When drivers' bodies are torn apart in serious crashes on the ACT region's roads, Canberra Hospital trauma surgeon Dr Ailene Fitzgerald is among those tasked with putting them back together.
Hospital staff and emergency services crews are bracing themselves for the summer onslaught and urging motorists to take it slow as they prepare to hit the roads for the summer holidays.
Dr Fitzgerald, who is director of the hospital's Shock Trauma Service, said road crashes accounted for 50 per cent of the hospital's trauma patients and young people were over-represented among that group.
"We know over the holiday period we absolutely will see some road traffic accidents and often they're preventable, often they're caused by speed, alcohol, fatigue, texting or other distractions," she said.
Ten people have died on the territory's roads so far in 2015, which is already one more than last year's road toll.
Provisional drivers make up 20 per cent of all ACT drivers involved in fatal crashes and 15 per cent of drivers in crashes that caused injuries, despite only making up six per cent of licence holders.
Patients were rushed into emergency wards with life-threatening head and chest injuries, internal abdominal injuries and shattered and broken bones.
But in the weeks and months after the crash they were often plagued by ongoing mental health problems, chronic pain and disability.
Dr Fitzgerald said the impact on patients, families and the health system was significant.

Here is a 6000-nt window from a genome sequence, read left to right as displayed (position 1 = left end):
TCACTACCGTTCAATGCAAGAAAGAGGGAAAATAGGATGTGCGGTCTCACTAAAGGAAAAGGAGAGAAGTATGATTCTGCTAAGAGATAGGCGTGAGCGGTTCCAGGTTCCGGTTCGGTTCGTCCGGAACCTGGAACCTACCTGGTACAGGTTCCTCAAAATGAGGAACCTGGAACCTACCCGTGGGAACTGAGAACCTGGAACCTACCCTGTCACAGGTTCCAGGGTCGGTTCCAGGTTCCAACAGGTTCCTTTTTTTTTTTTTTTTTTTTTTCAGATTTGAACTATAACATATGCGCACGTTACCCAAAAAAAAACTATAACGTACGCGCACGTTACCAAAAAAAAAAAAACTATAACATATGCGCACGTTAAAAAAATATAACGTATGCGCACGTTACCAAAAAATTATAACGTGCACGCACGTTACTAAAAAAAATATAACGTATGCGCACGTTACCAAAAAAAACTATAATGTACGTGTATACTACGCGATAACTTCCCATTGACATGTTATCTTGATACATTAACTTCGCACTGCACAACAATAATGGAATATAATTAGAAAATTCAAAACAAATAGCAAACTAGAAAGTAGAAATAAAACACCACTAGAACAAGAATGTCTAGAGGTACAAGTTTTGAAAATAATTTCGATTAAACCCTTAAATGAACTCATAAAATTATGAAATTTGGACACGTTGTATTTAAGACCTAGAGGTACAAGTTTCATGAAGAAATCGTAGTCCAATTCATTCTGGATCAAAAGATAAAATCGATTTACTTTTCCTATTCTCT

"We talk about mortality, but it's often the younger age groups who have long-term disabilities so the amount of lost work years is huge."
While trauma staff were focused on treating patients in emergency situations, nobody went untouched by the tragic circumstances surrounding some critical crash patients.
She said families faced with the worst of news about a loved one tended to respond with overwhelming grief and, often, disbelief.
"I think if you've been involved in that situation you really think twice before getting behind the wheel."
Dr Fitzgerald said the majority of hospital resources were sucked up in the patient rehabilitation phase and motorists with a disability who needed long-term care.
"The cost to the individual, the family and the community at large is huge and often underestimated in trauma."
She said even a small increase in speed had a significant increased impact on the outcome of the accident and the injuries a patient suffered.
"An impact at speed can result in damage to every part of the body, from a severe head injury, to a crushed chest, to internal bleeding to a crushed pelvis."
Dr Fitzgerald pleaded with drivers, particularly young motorists, to be sensible on the roads during the silly season.
"Don't speed, don't drink and drive, have a plan and don't drive fatigued. Don't answer your phone, don't even look at your phone while you're driving."